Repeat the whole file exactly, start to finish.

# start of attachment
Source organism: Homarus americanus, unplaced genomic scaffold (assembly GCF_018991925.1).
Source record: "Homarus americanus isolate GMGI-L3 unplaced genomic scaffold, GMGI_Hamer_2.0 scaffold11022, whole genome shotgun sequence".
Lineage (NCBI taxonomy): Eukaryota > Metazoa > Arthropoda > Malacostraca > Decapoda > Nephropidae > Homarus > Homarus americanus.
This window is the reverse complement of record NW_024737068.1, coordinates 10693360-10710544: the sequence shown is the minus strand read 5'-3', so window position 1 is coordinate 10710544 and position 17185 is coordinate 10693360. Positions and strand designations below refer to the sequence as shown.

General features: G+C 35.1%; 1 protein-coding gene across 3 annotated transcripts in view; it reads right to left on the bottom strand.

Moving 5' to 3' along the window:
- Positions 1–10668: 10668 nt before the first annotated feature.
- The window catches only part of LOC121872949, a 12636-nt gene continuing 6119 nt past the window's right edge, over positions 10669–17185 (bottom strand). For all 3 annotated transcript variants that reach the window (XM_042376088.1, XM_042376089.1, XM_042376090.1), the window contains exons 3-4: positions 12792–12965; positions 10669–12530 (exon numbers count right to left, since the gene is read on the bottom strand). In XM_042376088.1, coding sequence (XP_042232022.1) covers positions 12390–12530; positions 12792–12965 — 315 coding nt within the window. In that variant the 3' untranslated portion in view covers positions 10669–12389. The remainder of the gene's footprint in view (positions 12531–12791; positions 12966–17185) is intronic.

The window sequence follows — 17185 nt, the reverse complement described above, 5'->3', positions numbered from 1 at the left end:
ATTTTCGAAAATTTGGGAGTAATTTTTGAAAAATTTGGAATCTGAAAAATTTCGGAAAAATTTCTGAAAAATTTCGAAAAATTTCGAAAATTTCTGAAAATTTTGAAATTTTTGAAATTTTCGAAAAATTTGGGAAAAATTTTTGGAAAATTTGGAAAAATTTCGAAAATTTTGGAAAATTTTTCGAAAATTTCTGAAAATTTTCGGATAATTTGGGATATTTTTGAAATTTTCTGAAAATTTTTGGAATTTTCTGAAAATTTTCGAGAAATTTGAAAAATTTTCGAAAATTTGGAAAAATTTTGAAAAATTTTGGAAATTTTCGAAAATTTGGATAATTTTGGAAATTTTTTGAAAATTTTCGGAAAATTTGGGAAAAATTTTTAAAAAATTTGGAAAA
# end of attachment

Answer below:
Source organism: Homarus americanus, unplaced genomic scaffold (assembly GCF_018991925.1).
Source record: "Homarus americanus isolate GMGI-L3 unplaced genomic scaffold, GMGI_Hamer_2.0 scaffold11022, whole genome shotgun sequence".
Lineage (NCBI taxonomy): Eukaryota > Metazoa > Arthropoda > Malacostraca > Decapoda > Nephropidae > Homarus > Homarus americanus.
This window is the reverse complement of record NW_024737068.1, coordinates 10693360-10710544: the sequence shown is the minus strand read 5'-3', so window position 1 is coordinate 10710544 and position 17185 is coordinate 10693360. Positions and strand designations below refer to the sequence as shown.

General features: G+C 35.1%; 1 protein-coding gene across 3 annotated transcripts in view; it reads right to left on the bottom strand.

Moving 5' to 3' along the window:
- Positions 1–10668: 10668 nt before the first annotated feature.
- The window catches only part of LOC121872949, a 12636-nt gene continuing 6119 nt past the window's right edge, over positions 10669–17185 (bottom strand). For all 3 annotated transcript variants that reach the window (XM_042376088.1, XM_042376089.1, XM_042376090.1), the window contains exons 3-4: positions 12792–12965; positions 10669–12530 (exon numbers count right to left, since the gene is read on the bottom strand). In XM_042376088.1, coding sequence (XP_042232022.1) covers positions 12390–12530; positions 12792–12965 — 315 coding nt within the window. In that variant the 3' untranslated portion in view covers positions 10669–12389. The remainder of the gene's footprint in view (positions 12531–12791; positions 12966–17185) is intronic.

The window sequence follows — 17185 nt, the reverse complement described above, 5'->3', positions numbered from 1 at the left end:
ATTTTCGAAAATTTGGGAGTAATTTTTGAAAAATTTGGAATCTGAAAAATTTCGGAAAAATTTCTGAAAAATTTCGAAAAATTTCGAAAATTTCTGAAAATTTTGAAATTTTTGAAATTTTCGAAAAATTTGGGAAAAATTTTTGGAAAATTTGGAAAAATTTCGAAAATTTTGGAAAATTTTTCGAAAATTTCTGAAAATTTTCGGATAATTTGGGATATTTTTGAAATTTTCTGAAAATTTTTGGAATTTTCTGAAAATTTTCGAGAAATTTGAAAAATTTTCGAAAATTTGGAAAAATTTTGAAAAATTTTGGAAATTTTCGAAAATTTGGATAATTTTGGAAATTTTTTGAAAATTTTCGGAAAATTTGGGAAAAATTTTTAAAAAATTTGGAAAA